I can’t stand the idea that two people would write a book. You’d feel the speed bump every other page. It’s like, OK, someone just changed the voice. And there’s just no… it’s a great way to make enemies with somebody, write a book with them. But she was very helpful.

Beatrice:

Do you think there’s a particular message that speaks to the Christian audience or the faith-based audience about the Enneagram? Do you think that there a reason why that audience has embraced your book?

Ian:

Isn’t it fascinating? Well, it’s not just Christians, it’s Jews, it’s people from different faith traditions. But this is just perennial wisdom. The beautiful thing about it is you can take it into the corporate world and strip that out and it’s as true there as it is when you bring a spiritual lens onto it. I like a spiritual lens because, well, it’s more me. But I know how to put that aside in service to some other setting. But here’s one thing I say. I think a lot of traditions, and particularly the Christian tradition, are long on beliefs and short on practices. A spiritual journey cannot merely be giving assent to doctrinal propositions or abstractions. You don’t get up in the morning and say, “boy, my life is really going to be changed today by the doctrine of the trinity.”

If you told me there was no trinity, it probably wouldn’t change any of my plans for today. So I think people are in search of a solutions besides “just pray about it.” Or the pastor or priest who has to say, “I’m going to outsource you to a counselor.” I meet so many pastors who say, “now that I have this tool, I actually know what to tell people. I actually know how to work with people.” When a couple comes in for premarital stuff or hey come in for help with their marriage, I now have a tool that is not inconsistent or discontinuous with my beliefs.

Beatrice:

Right. It kind of gives a practical path that goes along with the beliefs.

Ian:

Totally. And the darn thing is so malleable, meaning adaptable. Which, of course, is a good thing, unless you take a too far, which I see from time to time where it’s like, wow, that wormhole is a little too deep. But, I just think people are looking for tools and solutions. And they should be able to go to places like their churches and synagogues to have access to material that is time-tested and genuinely works. Darn it.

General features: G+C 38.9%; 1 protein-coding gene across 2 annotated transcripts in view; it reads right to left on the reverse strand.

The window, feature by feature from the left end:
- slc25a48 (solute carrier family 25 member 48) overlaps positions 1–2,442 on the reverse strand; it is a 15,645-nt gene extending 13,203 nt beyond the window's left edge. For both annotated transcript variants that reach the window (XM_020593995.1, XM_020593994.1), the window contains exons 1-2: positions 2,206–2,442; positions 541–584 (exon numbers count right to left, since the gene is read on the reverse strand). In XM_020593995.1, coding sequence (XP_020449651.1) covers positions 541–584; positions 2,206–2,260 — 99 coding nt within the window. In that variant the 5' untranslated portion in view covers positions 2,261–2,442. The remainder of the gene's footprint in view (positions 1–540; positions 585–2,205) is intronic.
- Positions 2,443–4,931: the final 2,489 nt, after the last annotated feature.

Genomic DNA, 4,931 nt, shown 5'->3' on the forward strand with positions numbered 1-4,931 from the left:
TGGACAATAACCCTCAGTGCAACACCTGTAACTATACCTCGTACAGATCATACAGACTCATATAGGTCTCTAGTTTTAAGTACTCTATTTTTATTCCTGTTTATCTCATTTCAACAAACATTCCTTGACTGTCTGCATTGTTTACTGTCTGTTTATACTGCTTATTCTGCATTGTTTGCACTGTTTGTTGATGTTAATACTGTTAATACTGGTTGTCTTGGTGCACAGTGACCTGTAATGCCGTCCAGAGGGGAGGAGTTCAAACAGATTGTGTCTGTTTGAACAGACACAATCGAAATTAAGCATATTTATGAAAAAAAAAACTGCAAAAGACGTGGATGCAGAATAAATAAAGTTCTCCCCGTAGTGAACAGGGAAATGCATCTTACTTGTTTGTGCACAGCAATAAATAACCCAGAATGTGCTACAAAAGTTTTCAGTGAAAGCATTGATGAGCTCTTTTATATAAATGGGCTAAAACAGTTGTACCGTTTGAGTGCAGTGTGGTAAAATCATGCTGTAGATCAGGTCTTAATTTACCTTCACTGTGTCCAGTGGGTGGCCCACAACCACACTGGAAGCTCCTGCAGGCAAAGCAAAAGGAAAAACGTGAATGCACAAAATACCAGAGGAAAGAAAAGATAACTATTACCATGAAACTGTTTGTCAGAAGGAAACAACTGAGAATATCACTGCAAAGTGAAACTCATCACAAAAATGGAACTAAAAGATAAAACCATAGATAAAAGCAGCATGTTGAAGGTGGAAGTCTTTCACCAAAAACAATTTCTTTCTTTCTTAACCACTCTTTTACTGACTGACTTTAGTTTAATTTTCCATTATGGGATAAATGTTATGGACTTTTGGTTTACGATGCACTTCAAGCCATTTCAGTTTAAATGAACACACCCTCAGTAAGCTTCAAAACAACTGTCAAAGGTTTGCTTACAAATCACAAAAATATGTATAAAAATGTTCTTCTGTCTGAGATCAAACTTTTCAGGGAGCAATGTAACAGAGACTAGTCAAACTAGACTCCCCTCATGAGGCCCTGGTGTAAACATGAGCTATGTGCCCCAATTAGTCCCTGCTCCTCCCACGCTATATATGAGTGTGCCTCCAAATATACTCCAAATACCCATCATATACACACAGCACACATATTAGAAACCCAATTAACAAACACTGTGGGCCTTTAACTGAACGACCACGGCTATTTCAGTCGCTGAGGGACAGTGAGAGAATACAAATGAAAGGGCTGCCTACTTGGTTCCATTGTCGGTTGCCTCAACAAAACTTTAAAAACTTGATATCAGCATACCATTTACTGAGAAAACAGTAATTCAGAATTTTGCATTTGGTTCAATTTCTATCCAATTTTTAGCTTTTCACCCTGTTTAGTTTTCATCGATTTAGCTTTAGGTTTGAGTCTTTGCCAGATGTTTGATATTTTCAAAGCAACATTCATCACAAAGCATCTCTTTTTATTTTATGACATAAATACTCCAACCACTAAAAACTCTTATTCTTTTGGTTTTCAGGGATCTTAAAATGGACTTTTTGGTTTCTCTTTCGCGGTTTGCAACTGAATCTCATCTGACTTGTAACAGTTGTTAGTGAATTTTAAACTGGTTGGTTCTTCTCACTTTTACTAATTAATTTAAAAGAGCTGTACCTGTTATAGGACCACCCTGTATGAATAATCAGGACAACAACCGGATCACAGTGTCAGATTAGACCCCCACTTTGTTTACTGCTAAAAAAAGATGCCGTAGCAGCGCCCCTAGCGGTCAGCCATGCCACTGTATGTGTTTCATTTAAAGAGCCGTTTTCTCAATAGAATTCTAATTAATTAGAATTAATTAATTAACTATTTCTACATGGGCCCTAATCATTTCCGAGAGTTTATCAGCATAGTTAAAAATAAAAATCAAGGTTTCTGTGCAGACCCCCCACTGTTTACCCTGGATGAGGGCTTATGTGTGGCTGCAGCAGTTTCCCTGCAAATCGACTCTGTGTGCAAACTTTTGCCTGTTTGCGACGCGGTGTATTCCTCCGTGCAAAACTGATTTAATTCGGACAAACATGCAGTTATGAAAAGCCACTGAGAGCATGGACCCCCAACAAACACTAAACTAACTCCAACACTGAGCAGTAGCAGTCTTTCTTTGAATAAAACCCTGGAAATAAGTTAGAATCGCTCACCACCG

Beatrice:

Right.

Ian:

I’m always under promising because I just know it’s always going to overdeliver. It’s fantastic that way.

Beatrice:

Do you still work with people as a therapist at all? What do you spend your time doing these days?

Ian:

Just writing and speaking. That’s it. I would love to start some kind of a retreat or learning center in the Nashville area so I don’t have to keep traveling and bring people like you and others, like Richard or whomever to come and teach.

Beatrice:

One of the complaints people sometimes have about the Enneagram or some books about it is that it sounds negative. They hear what sounds like a critical message about the ego and it’s discouraging.  And one of the things I like about your book is you seem to expect that people might have that reaction and you work against it in a variety of ways. It’s like you keep telling people, “OK, you might not like the sound of this, but…” and then you kind of make it palatable in some way, or you prepare them or tell a joke. It’s almost like you take them by the hand through some of this stuff.

And let’s face it, one of the things the Enneagram is really good at is highlighting the blind spots and the hard stuff. In fact, when I went to the first Enneagram conference at Stanford in 1994, the absolute high point for me was Richard Rohr’s talk. It was on the ancient symbol of the Wheel of Fortune, and he said that Americans are good with the ascent—moving up, feeling good, achieving success—but we’re not very good with the descent—with suffering, encountering the shadow, working through difficult situations, confronting blind spots. And the Enneagram helps us understand the ascent, but it especially clarifies and supports us in navigating the descent, which is an inevitable part of life that many of us want to avoid. And he got a big standing ovation after that talk.

So I want to ask you about the Enneagram as a tool for dealing with the hard parts of life. It relates to something I heard you say in one of your podcasts. You do an excellent podcast, called, Typology, which I really enjoy. And in one of your podcasts you ask the question, “do people really want to do the work?”